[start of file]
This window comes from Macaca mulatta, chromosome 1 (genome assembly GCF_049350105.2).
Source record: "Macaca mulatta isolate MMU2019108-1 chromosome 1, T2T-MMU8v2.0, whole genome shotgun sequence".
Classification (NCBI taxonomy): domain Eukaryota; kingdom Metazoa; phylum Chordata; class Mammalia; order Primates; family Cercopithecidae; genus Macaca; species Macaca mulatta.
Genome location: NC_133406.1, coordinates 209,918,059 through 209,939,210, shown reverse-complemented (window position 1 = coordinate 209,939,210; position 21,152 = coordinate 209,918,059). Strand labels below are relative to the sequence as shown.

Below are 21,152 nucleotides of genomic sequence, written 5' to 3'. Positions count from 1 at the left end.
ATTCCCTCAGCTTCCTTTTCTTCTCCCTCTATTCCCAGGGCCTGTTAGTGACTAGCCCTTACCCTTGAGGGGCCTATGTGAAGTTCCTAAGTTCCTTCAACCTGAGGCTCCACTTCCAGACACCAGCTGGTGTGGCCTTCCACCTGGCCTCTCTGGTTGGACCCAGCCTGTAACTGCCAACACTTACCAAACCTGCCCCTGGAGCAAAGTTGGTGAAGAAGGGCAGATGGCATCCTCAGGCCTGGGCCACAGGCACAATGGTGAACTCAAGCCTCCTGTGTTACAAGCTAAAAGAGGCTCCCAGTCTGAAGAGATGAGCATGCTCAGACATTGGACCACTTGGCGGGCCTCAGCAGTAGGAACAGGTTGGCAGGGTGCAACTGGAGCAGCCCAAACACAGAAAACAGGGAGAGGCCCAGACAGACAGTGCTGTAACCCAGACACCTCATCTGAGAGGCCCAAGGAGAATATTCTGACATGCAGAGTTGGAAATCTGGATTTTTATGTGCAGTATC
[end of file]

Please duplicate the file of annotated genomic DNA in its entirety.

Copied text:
This window comes from Macaca mulatta, chromosome 1 (genome assembly GCF_049350105.2).
Source record: "Macaca mulatta isolate MMU2019108-1 chromosome 1, T2T-MMU8v2.0, whole genome shotgun sequence".
Classification (NCBI taxonomy): domain Eukaryota; kingdom Metazoa; phylum Chordata; class Mammalia; order Primates; family Cercopithecidae; genus Macaca; species Macaca mulatta.
Genome location: NC_133406.1, coordinates 209,918,059 through 209,939,210, shown reverse-complemented (window position 1 = coordinate 209,939,210; position 21,152 = coordinate 209,918,059). Strand labels below are relative to the sequence as shown.

Below are 21,152 nucleotides of genomic sequence, written 5' to 3'. Positions count from 1 at the left end.
ATTCCCTCAGCTTCCTTTTCTTCTCCCTCTATTCCCAGGGCCTGTTAGTGACTAGCCCTTACCCTTGAGGGGCCTATGTGAAGTTCCTAAGTTCCTTCAACCTGAGGCTCCACTTCCAGACACCAGCTGGTGTGGCCTTCCACCTGGCCTCTCTGGTTGGACCCAGCCTGTAACTGCCAACACTTACCAAACCTGCCCCTGGAGCAAAGTTGGTGAAGAAGGGCAGATGGCATCCTCAGGCCTGGGCCACAGGCACAATGGTGAACTCAAGCCTCCTGTGTTACAAGCTAAAAGAGGCTCCCAGTCTGAAGAGATGAGCATGCTCAGACATTGGACCACTTGGCGGGCCTCAGCAGTAGGAACAGGTTGGCAGGGTGCAACTGGAGCAGCCCAAACACAGAAAACAGGGAGAGGCCCAGACAGACAGTGCTGTAACCCAGACACCTCATCTGAGAGGCCCAAGGAGAATATTCTGACATGCAGAGTTGGAAATCTGGATTTTTATGTGCAGTATC